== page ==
In early November, Lauren Williams, a teacher from McCracken High School, and several students decamped to the offices of Kentucky state senator Danny Carroll to tell him about the vaping problem in the district. As an indication of the problem, Williams procured photos of backpack contraband: pods, e-cigarettes, chargers, the rare pack of cigarettes, nicotine-coated toothpicks, and individually wrapped pieces of nicotine gum.
“Either the students are using that to get the nicotine—what small amount of nicotine is in it—or they’re trying to curb their cravings until after school where they can use their Juuls,” Williams says.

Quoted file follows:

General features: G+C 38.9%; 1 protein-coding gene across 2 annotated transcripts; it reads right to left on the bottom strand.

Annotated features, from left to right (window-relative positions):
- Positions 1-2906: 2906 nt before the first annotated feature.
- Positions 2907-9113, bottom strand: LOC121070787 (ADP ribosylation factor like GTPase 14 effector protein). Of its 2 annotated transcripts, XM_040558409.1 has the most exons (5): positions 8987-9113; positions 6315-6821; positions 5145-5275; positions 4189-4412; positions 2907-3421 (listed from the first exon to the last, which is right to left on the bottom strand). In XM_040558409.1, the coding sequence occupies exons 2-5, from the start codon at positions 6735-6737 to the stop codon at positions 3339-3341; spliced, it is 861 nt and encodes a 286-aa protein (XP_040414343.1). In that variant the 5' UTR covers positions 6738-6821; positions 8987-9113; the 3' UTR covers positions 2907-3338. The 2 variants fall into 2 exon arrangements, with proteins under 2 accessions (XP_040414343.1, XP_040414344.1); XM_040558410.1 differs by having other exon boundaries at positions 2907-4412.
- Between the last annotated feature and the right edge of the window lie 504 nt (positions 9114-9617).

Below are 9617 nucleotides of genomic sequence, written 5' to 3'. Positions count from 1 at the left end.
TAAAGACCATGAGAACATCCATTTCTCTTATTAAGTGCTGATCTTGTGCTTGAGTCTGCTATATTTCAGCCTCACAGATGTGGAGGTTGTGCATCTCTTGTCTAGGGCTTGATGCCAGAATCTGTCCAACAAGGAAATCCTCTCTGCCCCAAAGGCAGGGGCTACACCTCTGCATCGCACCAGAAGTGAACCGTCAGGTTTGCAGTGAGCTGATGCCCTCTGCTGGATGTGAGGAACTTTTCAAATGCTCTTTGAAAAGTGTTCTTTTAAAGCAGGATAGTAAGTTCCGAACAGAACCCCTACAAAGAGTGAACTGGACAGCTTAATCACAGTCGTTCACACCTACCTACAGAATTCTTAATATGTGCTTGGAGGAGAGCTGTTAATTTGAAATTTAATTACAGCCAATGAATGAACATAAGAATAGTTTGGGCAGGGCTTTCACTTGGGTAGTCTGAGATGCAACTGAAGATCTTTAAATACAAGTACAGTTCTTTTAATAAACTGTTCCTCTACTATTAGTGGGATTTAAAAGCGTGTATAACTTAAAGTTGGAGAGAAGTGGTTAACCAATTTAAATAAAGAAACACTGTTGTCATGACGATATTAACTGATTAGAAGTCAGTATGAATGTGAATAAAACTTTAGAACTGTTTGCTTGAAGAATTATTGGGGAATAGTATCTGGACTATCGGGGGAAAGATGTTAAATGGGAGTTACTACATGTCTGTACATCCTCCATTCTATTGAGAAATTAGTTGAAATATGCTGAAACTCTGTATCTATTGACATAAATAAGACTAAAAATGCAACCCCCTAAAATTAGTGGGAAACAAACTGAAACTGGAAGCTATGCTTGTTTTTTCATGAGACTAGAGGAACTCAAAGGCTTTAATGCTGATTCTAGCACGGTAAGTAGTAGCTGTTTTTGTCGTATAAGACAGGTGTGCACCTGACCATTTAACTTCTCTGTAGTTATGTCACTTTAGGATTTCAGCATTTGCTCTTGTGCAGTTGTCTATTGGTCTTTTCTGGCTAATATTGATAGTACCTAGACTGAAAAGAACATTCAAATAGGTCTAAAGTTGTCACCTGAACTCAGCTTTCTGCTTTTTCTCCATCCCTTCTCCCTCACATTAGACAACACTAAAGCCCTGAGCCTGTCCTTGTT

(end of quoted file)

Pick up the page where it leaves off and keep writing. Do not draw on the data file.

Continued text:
The biggest fallout so far from the rise in vaping among teens is that many may now be addicted to nicotine. In the first week of December, the CDC released findings that roughly 27.5% of high school students and 10.5% of middle schoolers used an electronic cigarette in the past 30 days. “Importantly, more than half of current youth tobacco product users reported seriously thinking about quitting all tobacco products in 2019,” the report said. (Electronic cigarettes are considered tobacco products.)
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